In his annual shareholder letter released on April 7, 2021, JP Morgan Chase CEO Jamie Dimon listed fintechs as “enormous competitive threats” to banks. According to Kyle Pexton, President and CFO of NMI, that assessment is undeniably true.
For years, major players in the fintech space have rapidly encroached upon banks’ traditional customer base, services, and revenue streams. But that doesn’t mean all hope is lost for banks. By embracing new technology that will put them on the same playing field as fintechs, banks can successfully compete with such disruptors.
In a recent PaymentsJournal on-demand webinar, NMI’s Kyle Pexton joined Mercator Advisory Group Director of Merchant Services Raymond Pucci to explore how digital banking services enable banks to successfully compete with fintechs.
Consumers are embracing payments technology, forcing merchants to keep up
To understand why fintechs are gaining a competitive edge on traditional banks, it’s important to understand the new ways consumers are behaving.
A Mercator Advisory Group survey of consumer payments behavior since COVID-19 began found that more than one in three consumers reported using new payment technology, such as smartphones, universal wallets, and chip cards, much more frequently.
“The alignment of social distancing and no contact fits so well with mobile payments [and] contactless payments. As we know, the card issuers and networks were really cranking out contactless cards, and consumers really took to that,” explained Pucci.
Merchants and businesses need to become compatible with the various payment technologies consumers are using. This means that merchants, and in particular small merchants, need “to be permissioned for accepting credit cards very, very quickly,” said Pexton. “But it’s not a monolithic type of environment,” he warned, meaning merchants need the ability to accept payments in any form the consumer uses, not just credit cards.
Technology is where banks are being left behind
Banks have historically been the trusted advisor and trusted player for merchants to become provisioned and get up and running in the payments space, but that role is being eroded by disruptive players like Square and Stripe.
These competitors recognize that if they can make merchant onboarding a seamless and easy experience, they can take some of the businesses that traditionally fell to banks. As a result, services like demand deposit accounts and small business loans, which once fell exclusisvely to banks, are being offered in enticing ways by fintechs.
“They’ve leveraged that information to move upstream and start encroaching upon the traditional banking infrastructure in the traditional banking services that community, midsize, and large banks have utilized as their bread and butter revenue strains. So this is a significant threat to banks,” said Pexton.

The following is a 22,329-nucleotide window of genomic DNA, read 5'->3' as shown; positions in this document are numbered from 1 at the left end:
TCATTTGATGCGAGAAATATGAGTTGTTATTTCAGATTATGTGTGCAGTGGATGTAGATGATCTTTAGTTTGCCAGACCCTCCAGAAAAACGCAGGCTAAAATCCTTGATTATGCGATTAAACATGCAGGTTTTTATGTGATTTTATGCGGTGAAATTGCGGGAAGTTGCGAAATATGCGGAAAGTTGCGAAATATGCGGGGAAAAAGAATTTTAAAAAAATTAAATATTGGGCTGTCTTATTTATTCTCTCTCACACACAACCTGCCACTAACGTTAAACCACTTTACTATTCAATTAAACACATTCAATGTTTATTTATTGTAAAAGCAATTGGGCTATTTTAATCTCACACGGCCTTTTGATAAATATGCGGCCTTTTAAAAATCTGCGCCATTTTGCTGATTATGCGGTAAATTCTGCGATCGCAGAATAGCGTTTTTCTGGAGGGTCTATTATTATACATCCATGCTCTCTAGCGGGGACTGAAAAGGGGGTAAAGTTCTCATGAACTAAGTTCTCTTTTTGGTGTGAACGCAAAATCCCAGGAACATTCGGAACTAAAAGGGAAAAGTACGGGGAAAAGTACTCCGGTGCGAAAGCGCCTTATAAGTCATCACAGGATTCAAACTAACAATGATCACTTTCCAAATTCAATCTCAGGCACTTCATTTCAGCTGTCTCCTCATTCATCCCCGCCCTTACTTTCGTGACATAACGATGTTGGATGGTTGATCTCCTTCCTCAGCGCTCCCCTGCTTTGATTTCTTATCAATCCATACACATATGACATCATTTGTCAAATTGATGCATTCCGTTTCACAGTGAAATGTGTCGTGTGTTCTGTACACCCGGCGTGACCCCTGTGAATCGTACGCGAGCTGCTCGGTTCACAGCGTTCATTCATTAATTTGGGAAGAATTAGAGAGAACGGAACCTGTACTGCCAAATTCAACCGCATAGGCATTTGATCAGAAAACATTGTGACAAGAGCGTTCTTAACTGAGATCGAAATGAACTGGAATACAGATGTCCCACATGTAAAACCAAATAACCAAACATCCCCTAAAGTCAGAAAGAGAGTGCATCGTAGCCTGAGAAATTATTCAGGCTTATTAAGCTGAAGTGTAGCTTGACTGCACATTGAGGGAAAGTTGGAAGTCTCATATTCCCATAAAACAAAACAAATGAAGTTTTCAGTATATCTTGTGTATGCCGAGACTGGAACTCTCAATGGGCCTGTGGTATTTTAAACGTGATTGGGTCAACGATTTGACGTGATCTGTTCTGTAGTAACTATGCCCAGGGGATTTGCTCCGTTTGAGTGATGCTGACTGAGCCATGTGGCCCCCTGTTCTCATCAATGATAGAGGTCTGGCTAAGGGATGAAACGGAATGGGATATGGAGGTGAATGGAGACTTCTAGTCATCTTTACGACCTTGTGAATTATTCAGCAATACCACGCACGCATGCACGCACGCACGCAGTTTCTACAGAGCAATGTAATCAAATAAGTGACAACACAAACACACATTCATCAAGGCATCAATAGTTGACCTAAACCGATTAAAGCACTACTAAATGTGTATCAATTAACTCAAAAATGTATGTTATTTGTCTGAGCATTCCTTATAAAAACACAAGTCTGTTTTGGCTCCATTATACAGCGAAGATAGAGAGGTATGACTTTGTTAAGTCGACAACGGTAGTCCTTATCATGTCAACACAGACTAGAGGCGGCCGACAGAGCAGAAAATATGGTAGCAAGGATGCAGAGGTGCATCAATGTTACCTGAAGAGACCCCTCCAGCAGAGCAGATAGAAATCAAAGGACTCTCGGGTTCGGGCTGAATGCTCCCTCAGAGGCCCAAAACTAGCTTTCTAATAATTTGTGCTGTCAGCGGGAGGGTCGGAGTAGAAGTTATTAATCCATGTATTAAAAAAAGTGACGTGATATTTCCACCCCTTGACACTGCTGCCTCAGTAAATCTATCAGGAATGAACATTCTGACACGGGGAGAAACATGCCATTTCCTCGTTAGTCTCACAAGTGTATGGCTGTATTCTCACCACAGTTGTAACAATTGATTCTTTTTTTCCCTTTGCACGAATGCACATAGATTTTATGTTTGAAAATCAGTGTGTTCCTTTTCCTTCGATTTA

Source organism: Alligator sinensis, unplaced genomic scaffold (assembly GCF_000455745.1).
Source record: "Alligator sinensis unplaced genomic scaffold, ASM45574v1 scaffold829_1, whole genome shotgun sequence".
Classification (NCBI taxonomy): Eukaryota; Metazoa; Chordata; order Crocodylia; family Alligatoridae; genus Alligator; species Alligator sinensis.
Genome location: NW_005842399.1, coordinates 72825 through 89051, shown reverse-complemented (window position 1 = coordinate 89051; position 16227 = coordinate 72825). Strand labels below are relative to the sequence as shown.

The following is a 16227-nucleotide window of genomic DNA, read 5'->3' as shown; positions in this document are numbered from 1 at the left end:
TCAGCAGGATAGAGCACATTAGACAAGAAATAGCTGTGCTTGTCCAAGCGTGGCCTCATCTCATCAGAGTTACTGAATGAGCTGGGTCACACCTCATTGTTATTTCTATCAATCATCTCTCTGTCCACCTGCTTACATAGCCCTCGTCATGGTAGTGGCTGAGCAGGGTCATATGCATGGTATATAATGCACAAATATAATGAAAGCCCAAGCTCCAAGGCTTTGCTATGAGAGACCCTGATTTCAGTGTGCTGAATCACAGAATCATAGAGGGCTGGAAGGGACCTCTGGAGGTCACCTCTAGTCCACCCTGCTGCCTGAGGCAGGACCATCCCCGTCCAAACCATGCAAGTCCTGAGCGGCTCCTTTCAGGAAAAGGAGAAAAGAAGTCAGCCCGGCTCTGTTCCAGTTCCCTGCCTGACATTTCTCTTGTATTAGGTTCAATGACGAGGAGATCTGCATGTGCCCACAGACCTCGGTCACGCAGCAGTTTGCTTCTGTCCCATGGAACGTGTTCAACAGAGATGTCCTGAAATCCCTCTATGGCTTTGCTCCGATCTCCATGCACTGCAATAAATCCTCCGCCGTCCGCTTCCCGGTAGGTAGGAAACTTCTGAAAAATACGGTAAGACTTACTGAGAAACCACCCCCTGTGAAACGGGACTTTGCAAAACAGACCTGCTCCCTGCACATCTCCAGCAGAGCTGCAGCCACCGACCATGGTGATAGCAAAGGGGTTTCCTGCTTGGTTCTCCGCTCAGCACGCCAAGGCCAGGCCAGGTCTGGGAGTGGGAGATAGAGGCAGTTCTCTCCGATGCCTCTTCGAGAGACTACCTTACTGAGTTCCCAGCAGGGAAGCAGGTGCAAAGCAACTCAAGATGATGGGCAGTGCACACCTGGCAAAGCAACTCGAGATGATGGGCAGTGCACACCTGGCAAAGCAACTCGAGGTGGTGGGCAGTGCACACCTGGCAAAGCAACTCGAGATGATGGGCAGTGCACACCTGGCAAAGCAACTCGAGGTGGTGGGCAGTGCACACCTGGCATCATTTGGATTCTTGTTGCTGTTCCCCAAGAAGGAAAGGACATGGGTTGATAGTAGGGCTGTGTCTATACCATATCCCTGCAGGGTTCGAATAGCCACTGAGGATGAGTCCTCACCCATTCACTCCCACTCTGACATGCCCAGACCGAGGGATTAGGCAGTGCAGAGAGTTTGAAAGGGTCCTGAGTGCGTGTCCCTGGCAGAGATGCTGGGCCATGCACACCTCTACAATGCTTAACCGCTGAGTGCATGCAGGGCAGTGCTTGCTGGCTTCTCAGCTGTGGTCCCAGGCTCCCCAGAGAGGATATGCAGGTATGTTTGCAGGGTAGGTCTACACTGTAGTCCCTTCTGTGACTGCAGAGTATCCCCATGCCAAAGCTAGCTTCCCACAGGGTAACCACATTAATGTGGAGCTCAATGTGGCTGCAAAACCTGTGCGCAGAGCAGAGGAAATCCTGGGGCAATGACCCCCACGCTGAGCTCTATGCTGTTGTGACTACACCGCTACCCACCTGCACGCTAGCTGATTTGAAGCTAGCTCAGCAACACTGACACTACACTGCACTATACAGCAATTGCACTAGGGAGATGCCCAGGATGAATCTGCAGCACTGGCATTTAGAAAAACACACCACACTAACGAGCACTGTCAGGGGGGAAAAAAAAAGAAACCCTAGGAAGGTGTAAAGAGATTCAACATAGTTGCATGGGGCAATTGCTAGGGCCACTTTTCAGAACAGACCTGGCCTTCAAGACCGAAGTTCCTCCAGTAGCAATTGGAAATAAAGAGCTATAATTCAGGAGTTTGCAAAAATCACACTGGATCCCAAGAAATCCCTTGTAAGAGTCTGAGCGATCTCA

By understanding the nature of the threats fintechs pose and embracing technology that removes friction from the merchant onboarding and payment processing experiences, banks can take this business back.
“It’s a great wake up call for banks and financial institutions to see the trail that’s being blazed by fintechs, and there’s no reason financial institutions can’t emulate that, come up with their own strategy, and align that with long-term relationships with their merchant customers,” said Pucci.
How banks can compete with fintechs
At the heart of the fight to compete with fintechs lies technology. According to Pucci, banks “need the technology expertise.”
That leaves banks with a few options: building a technology stack themselves or partnering with a player that already has the inherent technological capabilities to meet demand. But there are a few barriers for banks when it comes to building a technology stack themselves. Namely, time is not on their side.
Building a technology stack in-house requires a significant investment of time and money. Additionally, it needs to be updated continuously to avoid becoming antiquated in today’s rapidly changing world. It can also be difficult to address all segments of the payments value chain, resulting in a siloed and fragmented customer experience—the very thing banks need to avoid to remain competitive in the modern world.
That leaves the option of partnering with an already existing player that has the infrastructure banks need to compete directly with fintech disruptors. NMI, for example, has a fully modularized platform that enables banks to provide a full commerce platform experience to their customers. Its white-labeled solution means that merchant customers believe that the technology is coming directly from the bank itself, rather than a third-party payments provider.
COVID-19 permanently changed consumer payments behavior, and fintechs have stepped in to equip merchants with the tools they need to keep up. Banks need to move rapidly to close that gap in technology if they want to remain merchants’ trusted payments provider.
In the on-demand PaymentsJournal webinar, Pexton and Pucci dig much deeper into consumer and merchant payment trends during COVID-19 and what banks can do to turn the tide and effectively compete with major fintech disruptors.